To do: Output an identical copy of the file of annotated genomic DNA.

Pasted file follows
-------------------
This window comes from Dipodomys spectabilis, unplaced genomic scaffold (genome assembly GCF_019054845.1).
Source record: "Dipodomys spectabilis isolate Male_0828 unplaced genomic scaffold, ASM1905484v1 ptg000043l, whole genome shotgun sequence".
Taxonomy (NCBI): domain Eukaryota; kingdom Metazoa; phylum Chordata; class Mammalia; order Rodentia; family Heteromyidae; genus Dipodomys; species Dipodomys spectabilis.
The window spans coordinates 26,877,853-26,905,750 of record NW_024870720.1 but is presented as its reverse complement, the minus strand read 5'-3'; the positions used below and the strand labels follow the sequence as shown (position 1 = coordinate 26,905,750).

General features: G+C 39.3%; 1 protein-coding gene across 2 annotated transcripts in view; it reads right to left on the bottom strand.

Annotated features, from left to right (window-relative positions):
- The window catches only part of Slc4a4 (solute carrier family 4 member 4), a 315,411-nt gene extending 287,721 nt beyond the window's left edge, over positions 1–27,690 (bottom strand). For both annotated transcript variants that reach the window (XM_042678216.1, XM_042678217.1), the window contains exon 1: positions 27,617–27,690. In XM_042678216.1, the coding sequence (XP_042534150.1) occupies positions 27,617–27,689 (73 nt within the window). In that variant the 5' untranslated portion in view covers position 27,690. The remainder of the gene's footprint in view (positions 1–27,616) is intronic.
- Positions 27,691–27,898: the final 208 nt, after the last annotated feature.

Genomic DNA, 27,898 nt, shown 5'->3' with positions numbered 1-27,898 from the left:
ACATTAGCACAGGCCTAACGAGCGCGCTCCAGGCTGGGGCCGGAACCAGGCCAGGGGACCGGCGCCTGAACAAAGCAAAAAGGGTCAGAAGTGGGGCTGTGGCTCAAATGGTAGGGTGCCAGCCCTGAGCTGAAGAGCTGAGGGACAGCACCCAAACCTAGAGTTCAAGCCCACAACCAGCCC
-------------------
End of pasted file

This window comes from Dipodomys spectabilis, unplaced genomic scaffold (genome assembly GCF_019054845.1).
Source record: "Dipodomys spectabilis isolate Male_0828 unplaced genomic scaffold, ASM1905484v1 ptg000043l, whole genome shotgun sequence".
Taxonomy (NCBI): domain Eukaryota; kingdom Metazoa; phylum Chordata; class Mammalia; order Rodentia; family Heteromyidae; genus Dipodomys; species Dipodomys spectabilis.
The window spans coordinates 26,877,853-26,905,750 of record NW_024870720.1 but is presented as its reverse complement, the minus strand read 5'-3'; the positions used below and the strand labels follow the sequence as shown (position 1 = coordinate 26,905,750).

General features: G+C 39.3%; 1 protein-coding gene across 2 annotated transcripts in view; it reads right to left on the bottom strand.

Annotated features, from left to right (window-relative positions):
- The window catches only part of Slc4a4 (solute carrier family 4 member 4), a 315,411-nt gene extending 287,721 nt beyond the window's left edge, over positions 1–27,690 (bottom strand). For both annotated transcript variants that reach the window (XM_042678216.1, XM_042678217.1), the window contains exon 1: positions 27,617–27,690. In XM_042678216.1, the coding sequence (XP_042534150.1) occupies positions 27,617–27,689 (73 nt within the window). In that variant the 5' untranslated portion in view covers position 27,690. The remainder of the gene's footprint in view (positions 1–27,616) is intronic.
- Positions 27,691–27,898: the final 208 nt, after the last annotated feature.

Genomic DNA, 27,898 nt, shown 5'->3' with positions numbered 1-27,898 from the left:
ACATTAGCACAGGCCTAACGAGCGCGCTCCAGGCTGGGGCCGGAACCAGGCCAGGGGACCGGCGCCTGAACAAAGCAAAAAGGGTCAGAAGTGGGGCTGTGGCTCAAATGGTAGGGTGCCAGCCCTGAGCTGAAGAGCTGAGGGACAGCACCCAAACCTAGAGTTCAAGCCCACAACCAGCCC